In addition, the complex interplay between the animal and its environment in nature cannot easily be replicated in a laboratory. The ecological, economic and social consequences are difficult to capture in predictive computer models. Moreover, it is difficult to make correct models because there is currently little data on (the consequences of) releasing a gene drive. This kind of data cannot be obtained without actually releasing a gene drive. And that brings with it the same uncertainties and risks mentioned earlier. It is also questionable whether more data will lead to better predictions at all. There are many variables that play a role, and it only takes one change in variables for the prediction to be different. The current COVID-19 pandemic, for example, demonstrates how a small (unforeseen) mutation can have major consequences.
Finally, researchers and other stakeholders that are involved interpret the risks of gene drives differently. There is disagreement about whether gene drives should be seen as synthetic biology (which we wrote about earlier in the report Leven maken). This has consequences for the way gene drives should be regulated. In addition, there are individual, cultural and religious differences in views on nature and to what extent humans are responsible for it. This creates different perspectives on the permissibility of gene drives. Someone who is convinced that humans should not intervene in nature and that the eradication of species is inadmissible under any circumstances, will find even the smallest possible risk of this occurring too great.
Applying the precautionary principle in gene drive research
How should we deal with precaution in relation to the development and application of gene drives? Researchers, policymakers and other parties involved do not disagree on whether precaution should be exercised. However, there are various ways in which those involved (wish to) implement the precautionary principle. For example, there are opponents of gene drives. These include the approximately 170 civil society organisations that, a few years ago, collectively called for a total ban (moratorium) on further development of the technology because they consider its dangers too great.
This strict interpretation of precaution is met with resistance from some researchers and stakeholders of the technology. They argue that it is unethical not to research gene drives, given their social promise. They advocate a broader interpretation of the precautionary principle. They propose a modified risk assessment, in which research into gene drives is allowed under certain conditions. Ultimately, the request for a moratorium at the UN Convention for Biodiversity in 2018 was not granted. However, it was decided that an extensive risk assessment is necessary, in which the risks for humans, animals and the environment are examined for each application.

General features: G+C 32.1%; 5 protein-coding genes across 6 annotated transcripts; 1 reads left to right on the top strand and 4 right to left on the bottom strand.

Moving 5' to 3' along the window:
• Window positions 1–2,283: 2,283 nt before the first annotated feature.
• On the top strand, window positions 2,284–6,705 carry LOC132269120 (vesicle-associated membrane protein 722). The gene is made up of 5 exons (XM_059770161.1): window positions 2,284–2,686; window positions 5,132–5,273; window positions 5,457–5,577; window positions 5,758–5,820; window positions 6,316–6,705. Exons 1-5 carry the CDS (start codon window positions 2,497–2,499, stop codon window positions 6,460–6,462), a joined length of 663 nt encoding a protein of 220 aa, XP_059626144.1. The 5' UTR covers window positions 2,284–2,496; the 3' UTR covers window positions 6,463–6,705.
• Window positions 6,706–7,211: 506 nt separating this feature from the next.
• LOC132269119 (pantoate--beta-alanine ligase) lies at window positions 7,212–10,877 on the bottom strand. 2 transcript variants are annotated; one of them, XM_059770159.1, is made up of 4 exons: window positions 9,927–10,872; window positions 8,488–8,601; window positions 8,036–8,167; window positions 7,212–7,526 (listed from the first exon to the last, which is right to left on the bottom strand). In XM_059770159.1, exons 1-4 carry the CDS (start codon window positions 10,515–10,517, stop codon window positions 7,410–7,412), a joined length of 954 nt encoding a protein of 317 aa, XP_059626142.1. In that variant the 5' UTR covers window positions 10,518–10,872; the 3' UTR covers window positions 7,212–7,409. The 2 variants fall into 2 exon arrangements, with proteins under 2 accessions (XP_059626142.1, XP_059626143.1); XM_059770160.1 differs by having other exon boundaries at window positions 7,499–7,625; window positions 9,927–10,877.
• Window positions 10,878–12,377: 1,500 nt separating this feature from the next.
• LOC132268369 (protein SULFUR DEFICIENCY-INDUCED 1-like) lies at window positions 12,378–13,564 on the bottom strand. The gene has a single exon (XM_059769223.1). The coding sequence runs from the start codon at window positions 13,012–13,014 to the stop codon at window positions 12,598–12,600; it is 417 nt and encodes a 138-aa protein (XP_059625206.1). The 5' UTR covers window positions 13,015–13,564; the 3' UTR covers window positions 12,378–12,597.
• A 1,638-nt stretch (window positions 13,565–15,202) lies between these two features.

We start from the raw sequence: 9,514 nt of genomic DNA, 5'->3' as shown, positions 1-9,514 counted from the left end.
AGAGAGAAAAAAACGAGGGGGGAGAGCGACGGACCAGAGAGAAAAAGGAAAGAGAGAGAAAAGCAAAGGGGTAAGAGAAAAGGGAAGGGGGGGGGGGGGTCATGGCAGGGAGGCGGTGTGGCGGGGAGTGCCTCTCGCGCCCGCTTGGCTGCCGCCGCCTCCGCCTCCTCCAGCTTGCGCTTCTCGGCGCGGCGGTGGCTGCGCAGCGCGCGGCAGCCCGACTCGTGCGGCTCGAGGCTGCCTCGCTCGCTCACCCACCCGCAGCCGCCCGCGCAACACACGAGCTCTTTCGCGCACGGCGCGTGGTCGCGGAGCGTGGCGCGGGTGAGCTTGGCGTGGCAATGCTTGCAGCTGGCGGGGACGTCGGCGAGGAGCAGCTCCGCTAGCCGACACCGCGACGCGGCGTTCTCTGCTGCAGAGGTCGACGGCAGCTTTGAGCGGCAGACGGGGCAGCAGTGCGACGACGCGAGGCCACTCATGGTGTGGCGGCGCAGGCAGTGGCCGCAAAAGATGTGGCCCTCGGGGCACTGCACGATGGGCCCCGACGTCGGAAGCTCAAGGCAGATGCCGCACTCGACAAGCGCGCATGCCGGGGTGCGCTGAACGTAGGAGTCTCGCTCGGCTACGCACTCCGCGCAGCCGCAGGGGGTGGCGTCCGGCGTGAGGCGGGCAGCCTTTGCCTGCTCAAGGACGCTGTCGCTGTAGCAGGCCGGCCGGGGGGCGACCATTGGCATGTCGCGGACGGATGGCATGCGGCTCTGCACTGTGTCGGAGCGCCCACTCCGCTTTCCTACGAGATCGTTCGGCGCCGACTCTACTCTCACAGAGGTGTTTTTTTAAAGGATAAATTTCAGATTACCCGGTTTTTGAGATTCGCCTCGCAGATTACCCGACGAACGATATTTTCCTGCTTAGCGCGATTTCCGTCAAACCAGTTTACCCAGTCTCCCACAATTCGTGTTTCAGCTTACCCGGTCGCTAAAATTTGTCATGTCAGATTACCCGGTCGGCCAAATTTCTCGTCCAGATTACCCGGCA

The importance of further dialogue
Presently, the application of the precautionary principle has not led to a ban on the development of gene drives. Since the technology alters a shared environment, consequences of the deployment affect everyone. It is important that researchers, policymakers and representatives of society enter into dialogue, and discuss how the development of gene drives can be guided by values that are important to society. The precautionary principle can play a role in this, as we suggested in an earlier article. Its application can help to determine where the boundaries lie for the use of this technology. Who decides on those, and who bears the responsibility for the application of precautionary principle and the consequences of the technology? Are there alternatives to gene drives and how do they relate to this technology? Applying the precautionary principle can also help to take into account the interests of future generations. In this respect, it is important that the focus of applying precaution is not on the final assessment of the risks, but that the application of precaution is considered early on in the research process.
Gene drive researchers are already doing this to some extent. Recently, researchers from various disciplines published a document with rules they adhere to regarding safety measures for lab and field studies. The document also contains suggestions for regulation of the technology. Given that gene drives can have large-scale effects, it is important that the application of precaution is not left solely to the developers of the technology, but that the discussion about it is broadened.
Gene drives offer new and unprecedented opportunities to intervene in nature. An earlier case study for the RECIPES project demonstrated that it is important to discuss the desirability of a technology in parallel with its development. By applying the precautionary principle early on, it can steer innovation in the right direction. In this way, the principle does not become a barrier to technological progress. But it serves as a compass to steer innovation in the direction of society's interests and needs.